Featuring the author Angus Deaton, Dwight D. Eisenhower Professor of Economic and International Affairs, Woodrow Wilson School of Public and International Affairs & Economics Department, Princeton University; with comments by Charles Kenny, Senior Fellow, Center for Global Development; moderated by Ian Vasquez, Director, Center for Global Liberty and Prosperity, Cato Institute.
The 2008-2009 financial crisis and Great Recession have vastly increased the power and scope of the Federal Reserve, and radically changed the financial landscape. This new ebook examines those changes and considers how the links between money, markets, and government may evolve in the future.
That is the provocative title of the lead paper in the prestigious economics publication, the Journal of Macroeconomics. It is authored by George Selgin, William D. Lastrapes, and Lawrence H. White. (Selgin and White are professors, Cato scholars, and many-time participants in the annual Cato monetary conference).
The journal’s editor considered the paper so important that he devoted a section of the September issue to it, with discussion by a number of prestigious economists, including professors Allan Meltzer and Jeffrey Miron (a Cato senior fellow).
The Selgin et al. paper is largely a review of the historical literature on both the Fed and the pre-1913 U.S. monetary system. In recent years, the literature has reassessed the Fed’s performance in a less favorable light. And the literature has come to view the National Banking system more favorably. The historical assessment of the Fed’s performance, especially with respect to inflation, is quite damning. For even the period most favorable to the Fed, the post-World War II period, the record compared to the pre-Fed era is not favorable.
I predict this debate has only begun.
To purchase an electronic copy of their final paper from the publisher, click here; to read the Cato Working Paper draft of their paper, click here.
But people sometimes say “I want free trade so long as it’s fair trade.” In most cases, they’re simply protectionists who are too clever to admit their true agenda.
In the Belly of the Beast at the European Commission
There’s a similar bit of wordplay that happens in the world of international taxation, and a good example of this phenomenon took place on my recent swing through Brussels.
While in town, I met with Algirdas Šemeta, the European Union’s Tax Commissioner, as part of a meeting arranged by some of his countrymen from the Lithuanian Free Market Institute.
Mr. Šemeta was a gracious host and very knowledgeable about all the issues we discussed, but when I was pontificating about the benefits of tax competition (are you surprised?), he assured me that he felt the same way, only he wanted to make sure it was “fair tax competition.”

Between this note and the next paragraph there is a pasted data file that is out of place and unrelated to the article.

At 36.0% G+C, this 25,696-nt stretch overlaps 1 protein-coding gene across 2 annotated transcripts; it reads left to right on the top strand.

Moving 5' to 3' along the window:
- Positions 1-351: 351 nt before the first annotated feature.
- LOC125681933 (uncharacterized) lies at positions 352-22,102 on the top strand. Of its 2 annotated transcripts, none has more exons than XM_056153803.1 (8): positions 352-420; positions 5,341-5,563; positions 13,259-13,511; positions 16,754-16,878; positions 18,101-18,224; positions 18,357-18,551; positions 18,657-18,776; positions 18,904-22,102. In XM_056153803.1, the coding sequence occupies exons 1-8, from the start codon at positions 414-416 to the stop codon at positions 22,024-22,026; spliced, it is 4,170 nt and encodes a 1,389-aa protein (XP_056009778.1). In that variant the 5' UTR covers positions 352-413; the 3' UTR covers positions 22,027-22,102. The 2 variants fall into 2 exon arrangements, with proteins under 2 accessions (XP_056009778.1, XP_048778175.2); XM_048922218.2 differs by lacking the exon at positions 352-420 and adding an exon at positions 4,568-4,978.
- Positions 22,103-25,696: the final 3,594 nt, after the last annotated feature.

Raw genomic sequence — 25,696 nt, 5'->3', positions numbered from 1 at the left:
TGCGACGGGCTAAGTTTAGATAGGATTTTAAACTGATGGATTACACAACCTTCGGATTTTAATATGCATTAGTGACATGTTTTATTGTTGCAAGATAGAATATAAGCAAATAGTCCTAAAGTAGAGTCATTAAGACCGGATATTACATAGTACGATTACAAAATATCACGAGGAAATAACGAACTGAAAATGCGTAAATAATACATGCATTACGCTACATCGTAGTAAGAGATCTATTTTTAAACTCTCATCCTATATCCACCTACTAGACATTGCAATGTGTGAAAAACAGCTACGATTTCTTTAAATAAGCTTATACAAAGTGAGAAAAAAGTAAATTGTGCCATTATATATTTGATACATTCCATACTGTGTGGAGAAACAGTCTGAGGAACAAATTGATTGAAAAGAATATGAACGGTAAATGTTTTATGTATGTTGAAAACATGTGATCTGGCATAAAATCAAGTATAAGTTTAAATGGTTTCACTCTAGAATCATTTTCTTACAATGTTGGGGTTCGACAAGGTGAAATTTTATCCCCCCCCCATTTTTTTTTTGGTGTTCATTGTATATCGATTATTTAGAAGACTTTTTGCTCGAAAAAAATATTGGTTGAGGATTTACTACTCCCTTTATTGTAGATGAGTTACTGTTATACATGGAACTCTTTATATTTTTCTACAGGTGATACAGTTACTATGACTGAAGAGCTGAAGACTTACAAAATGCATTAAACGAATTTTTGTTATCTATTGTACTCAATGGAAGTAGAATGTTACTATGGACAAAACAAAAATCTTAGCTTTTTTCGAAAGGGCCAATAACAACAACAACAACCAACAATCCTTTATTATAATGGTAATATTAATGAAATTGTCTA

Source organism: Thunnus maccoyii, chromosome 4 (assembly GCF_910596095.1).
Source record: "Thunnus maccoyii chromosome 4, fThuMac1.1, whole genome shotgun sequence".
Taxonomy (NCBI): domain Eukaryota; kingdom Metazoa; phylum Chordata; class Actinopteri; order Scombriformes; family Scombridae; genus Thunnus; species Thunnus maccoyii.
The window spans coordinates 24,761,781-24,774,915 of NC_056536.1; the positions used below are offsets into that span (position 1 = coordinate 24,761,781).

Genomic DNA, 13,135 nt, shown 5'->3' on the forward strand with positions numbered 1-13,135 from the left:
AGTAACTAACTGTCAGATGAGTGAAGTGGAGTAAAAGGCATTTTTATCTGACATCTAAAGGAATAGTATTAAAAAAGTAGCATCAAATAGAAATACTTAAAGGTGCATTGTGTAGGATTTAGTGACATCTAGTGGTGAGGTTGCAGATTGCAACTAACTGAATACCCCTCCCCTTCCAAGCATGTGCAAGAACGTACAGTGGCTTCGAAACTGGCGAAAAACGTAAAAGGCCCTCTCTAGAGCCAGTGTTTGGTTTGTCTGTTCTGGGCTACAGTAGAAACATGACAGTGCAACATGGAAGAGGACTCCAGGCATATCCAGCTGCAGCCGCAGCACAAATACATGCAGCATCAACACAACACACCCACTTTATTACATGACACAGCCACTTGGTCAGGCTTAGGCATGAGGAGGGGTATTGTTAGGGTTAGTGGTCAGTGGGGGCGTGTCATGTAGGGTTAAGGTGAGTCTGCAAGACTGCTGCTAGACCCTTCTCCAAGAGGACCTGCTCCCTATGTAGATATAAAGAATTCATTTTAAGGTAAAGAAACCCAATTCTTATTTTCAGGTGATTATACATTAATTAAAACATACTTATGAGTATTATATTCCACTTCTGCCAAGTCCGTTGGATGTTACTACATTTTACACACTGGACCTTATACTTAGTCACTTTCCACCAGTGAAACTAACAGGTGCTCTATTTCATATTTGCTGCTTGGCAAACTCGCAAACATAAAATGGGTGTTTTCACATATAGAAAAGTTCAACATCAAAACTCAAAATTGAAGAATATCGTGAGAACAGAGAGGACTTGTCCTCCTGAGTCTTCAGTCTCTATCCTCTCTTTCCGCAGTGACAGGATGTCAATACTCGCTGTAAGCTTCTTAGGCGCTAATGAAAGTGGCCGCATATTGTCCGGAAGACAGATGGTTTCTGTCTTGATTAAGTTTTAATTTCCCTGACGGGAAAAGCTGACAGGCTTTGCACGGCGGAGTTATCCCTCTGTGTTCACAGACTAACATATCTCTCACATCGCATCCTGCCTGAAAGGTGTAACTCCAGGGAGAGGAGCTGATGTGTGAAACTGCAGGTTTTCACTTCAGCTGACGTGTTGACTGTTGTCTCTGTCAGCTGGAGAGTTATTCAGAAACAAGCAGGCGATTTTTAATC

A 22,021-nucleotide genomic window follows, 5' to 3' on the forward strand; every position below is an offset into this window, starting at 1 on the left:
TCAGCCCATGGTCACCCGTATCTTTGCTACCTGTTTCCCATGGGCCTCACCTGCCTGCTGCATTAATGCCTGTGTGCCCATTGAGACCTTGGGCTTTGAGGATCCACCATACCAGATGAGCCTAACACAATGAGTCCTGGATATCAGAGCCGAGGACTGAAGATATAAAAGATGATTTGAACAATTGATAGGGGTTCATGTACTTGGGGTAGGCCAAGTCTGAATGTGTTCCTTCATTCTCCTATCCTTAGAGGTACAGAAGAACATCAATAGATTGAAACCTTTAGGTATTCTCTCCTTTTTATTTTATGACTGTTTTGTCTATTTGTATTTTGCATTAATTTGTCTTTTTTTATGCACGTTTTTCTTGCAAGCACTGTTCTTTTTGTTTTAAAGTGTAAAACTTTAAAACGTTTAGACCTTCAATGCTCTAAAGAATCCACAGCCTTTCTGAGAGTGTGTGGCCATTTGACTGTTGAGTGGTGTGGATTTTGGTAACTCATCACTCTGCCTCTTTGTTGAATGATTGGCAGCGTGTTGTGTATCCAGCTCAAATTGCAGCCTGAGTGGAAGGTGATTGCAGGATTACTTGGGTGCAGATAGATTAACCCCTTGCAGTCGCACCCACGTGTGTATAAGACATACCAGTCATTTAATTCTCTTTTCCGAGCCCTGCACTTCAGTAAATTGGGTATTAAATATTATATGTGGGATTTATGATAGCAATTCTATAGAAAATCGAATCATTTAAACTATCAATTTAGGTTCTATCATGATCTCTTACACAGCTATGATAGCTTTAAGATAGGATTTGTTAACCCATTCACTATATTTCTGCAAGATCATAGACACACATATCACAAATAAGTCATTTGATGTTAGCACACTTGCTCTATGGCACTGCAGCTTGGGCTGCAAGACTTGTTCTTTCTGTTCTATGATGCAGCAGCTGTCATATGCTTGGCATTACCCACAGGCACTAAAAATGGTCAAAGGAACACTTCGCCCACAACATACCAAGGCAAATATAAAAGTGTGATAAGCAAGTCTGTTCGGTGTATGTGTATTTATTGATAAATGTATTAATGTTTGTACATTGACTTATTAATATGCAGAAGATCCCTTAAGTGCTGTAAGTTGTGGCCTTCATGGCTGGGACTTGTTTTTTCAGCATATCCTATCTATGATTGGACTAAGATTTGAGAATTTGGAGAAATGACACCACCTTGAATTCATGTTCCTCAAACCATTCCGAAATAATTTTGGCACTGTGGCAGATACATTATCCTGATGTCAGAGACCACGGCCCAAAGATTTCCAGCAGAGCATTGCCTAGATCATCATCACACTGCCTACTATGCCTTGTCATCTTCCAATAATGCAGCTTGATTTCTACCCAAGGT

But his idea of “fair tax competition” is that people should not be allowed to benefit from better policy in low-tax jurisdictions.
Allow me to explain. Let’s say that a Frenchman, having earned some income in France and having paid a first layer of tax to the French government, decides he wants to save and invest some of his post-tax income in Luxembourg.
In an ideal world, there would be no double taxation and no government would try to tax any interest, dividends, or capital gains that our hypothetical Frenchman might earn. But if a government wants to impose a second layer of tax on earnings in Luxembourg, it should be the government of Luxembourg. It’s a simple matter of sovereignty that nations get to determine the laws that apply inside their borders.
But if the French government wants to track - and tax - that flight capital, it has to coerce the Luxembourg government into acting as a deputy tax collector, and this generally is why high-tax governments (and their puppets at the OECD) are so anxious to bully so-called tax havens into emasculating their human rights laws on financial privacy.
Now let’s see the practical impact of “fair tax competition.” In the ideal world of Mr. Šemeta and his friends, a Frenchman will have the right to invest after-tax income in Luxembourg, but the French government will tax any Luxembourg-source earnings at French tax rates. In other words, there is no escape from France’s oppressive tax laws. The French government might allow a credit for any taxes paid to Luxembourg, but even in the best-case scenario, the total tax burden on our hypothetical Frenchman will still be equal to the French tax rate.
Imagine if gas stations operated by the same rules. If you decided you no longer wanted to patronize your local gas station because of high prices, you would be allowed to buy gas at another station. But your old gas station would have the right - at the very least - to charge you the difference between its price and the price at your new station.
Simply stated, you would not be allowed to benefit from lower prices at other gas stations.
So take a wild guess how much real competition there would be in such a system? Assuming your IQ is above room temperature, you’ve figured out that such a system subjects the consumer to monopoly abuse.
Which is exactly why the “fair tax competition” agenda of Europe’s welfare states (with active support from the Obama Administration) is nothing more than an indirect form of tax harmonization. Nations would be allowed to have different tax rates, but people wouldn’t be allowed to benefit.